The power of theater in design: an interview with Adam Lawrence
Professionals working in the field of experience management represent an array of skills and knowledge: designers and managers, researchers and engineers, data-driven and creative folks, CX, UX, EX… the profession has many faces. We are thrilled to have a leading figure of the global service design community share some of his background, his knowledge, and a few insights into his work: please meet Adam Lawrence!
My current job / my role / how I call myself
I am Experience Director and Founding Partner at WorkPlayExperience, Faculty and Co-Author at This is Service Design Doing, Adjunct Professor at IE Business School, Co-Initiator of the Global Service Jam, Senior Facilitator at Co-Creation School, and Artistic Director at Theater im Tiergarten.
My professional background
I combine backgrounds in psychology, industry and theater, helping organizations be more successful by giving customers and employees what they need.
Some people call that design.
How I got into service design
After working in several industries and in theater, I started writing about aspects of theater we see in the business world. Those aspects range from obvious things like lighting and costume to more subtle aspects like dramatic arcs, roles, and timing.
People told me, “What you are writing about is called experience design, or service design.”
Other people called it innovation, or customer experience work.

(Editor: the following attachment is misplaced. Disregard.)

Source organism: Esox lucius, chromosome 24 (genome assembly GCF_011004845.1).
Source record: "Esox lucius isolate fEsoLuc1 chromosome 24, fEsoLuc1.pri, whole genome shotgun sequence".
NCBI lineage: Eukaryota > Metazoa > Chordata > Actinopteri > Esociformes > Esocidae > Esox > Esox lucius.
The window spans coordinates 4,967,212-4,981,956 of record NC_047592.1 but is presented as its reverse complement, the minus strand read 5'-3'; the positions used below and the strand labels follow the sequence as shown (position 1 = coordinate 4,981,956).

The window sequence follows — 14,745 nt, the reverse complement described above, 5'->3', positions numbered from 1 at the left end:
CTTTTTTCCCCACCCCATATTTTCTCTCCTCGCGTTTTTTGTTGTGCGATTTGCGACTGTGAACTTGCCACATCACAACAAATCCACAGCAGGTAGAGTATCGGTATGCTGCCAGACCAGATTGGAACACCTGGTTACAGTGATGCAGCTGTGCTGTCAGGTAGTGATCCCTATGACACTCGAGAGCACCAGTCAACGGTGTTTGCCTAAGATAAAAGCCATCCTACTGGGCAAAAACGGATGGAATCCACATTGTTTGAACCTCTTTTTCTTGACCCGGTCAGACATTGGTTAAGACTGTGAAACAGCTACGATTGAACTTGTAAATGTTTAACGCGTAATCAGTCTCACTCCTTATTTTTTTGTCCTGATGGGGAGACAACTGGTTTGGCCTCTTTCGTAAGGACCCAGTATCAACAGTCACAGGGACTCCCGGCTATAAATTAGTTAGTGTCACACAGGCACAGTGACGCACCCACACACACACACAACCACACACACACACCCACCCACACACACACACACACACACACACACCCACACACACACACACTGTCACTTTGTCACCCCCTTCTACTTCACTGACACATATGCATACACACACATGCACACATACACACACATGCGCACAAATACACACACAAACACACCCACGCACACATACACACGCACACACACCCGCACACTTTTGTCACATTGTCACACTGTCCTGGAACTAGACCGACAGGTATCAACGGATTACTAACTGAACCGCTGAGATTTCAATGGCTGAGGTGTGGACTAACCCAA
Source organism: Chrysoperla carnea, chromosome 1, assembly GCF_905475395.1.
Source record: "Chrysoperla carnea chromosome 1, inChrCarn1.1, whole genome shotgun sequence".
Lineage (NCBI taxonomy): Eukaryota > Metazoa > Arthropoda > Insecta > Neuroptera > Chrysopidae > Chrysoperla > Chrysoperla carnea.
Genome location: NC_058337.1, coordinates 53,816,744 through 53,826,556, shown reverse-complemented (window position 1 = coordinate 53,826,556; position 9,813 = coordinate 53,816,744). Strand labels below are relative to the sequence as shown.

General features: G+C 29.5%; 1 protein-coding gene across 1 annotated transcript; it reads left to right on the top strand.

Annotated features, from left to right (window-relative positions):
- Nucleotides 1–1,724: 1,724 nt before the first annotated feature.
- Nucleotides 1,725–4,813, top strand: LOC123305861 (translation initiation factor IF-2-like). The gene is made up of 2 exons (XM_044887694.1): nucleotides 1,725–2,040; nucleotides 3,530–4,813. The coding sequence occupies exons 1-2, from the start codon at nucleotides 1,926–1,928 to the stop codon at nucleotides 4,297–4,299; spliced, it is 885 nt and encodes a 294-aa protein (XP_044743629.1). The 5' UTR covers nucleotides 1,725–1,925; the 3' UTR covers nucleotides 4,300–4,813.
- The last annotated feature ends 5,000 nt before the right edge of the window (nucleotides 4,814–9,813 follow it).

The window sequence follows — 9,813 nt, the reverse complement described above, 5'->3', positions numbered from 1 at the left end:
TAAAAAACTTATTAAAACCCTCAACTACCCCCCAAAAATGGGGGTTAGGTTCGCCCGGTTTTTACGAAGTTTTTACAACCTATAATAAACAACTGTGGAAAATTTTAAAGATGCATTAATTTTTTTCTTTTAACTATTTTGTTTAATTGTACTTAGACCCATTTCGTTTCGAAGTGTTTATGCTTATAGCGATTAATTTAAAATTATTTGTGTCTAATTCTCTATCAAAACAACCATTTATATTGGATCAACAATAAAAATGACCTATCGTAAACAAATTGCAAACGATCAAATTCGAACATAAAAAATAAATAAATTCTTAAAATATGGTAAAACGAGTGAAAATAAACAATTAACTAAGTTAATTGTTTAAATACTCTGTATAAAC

Coming into that world from theater (and not from product design or graphic design) was exciting, as we were able to introduce many new methods to the community, as well as learn theirs.
I think when working in the CX field, you need to have relevant experience with…
I think you need to understand that measuring a thing will never make it better and that some of the most important factors in experience are not quantifiable.
We need to combine quantitative and qualitative methods to not only spot opportunities but inspire our teams in their search for improvements.
Nothing is more important than getting out of the building.
Tools and methods that I use the most
My most powerful tools are drawn from theater. It’s important to remember that most of a theater is backstage, so I mostly use techniques from the rehearsal room – and from improvisation – to research, ideate, prototype, and implement change in organizations. I also use them to empower the teams that do it.
Also, I always carry a rubber chicken. If you don’t know why, try it.
People I like to learn from
I learn the most from the Global Jams community and the Applied Improvisation Network.
My tip for newbies who want to start working in service design
Go to a Jam!
The most important skill of a service designer
There are several main skills of a service designer. Skill at prototyping and especially research is critical – but the most important skill is facilitation.
We don’t design for people anymore, we design with them.
So keeping a project team of diverse people working together productively and positively is a critical competence.
The two most common mistakes when working on CX / service design projects
1. believing the answer is in your team;
2. thinking the path to the future is a straight line.
The most important CX milestone
The most important milestone in an organization’s design or CX maturity, is when they understand that there is more than one type of problem, and that “changing the business” and “running the business” need different behaviors and mindsets.
A topic that is close to my heart
I am passionate about the importance of implicit factors in design.
Many of the most crucial factors in our work cannot be expressed in words or captured in a PowerPoint slide. They live in experiences, in stories, and in prototypes, and we need to communicate them by doing and building.
You can connect with me on these channels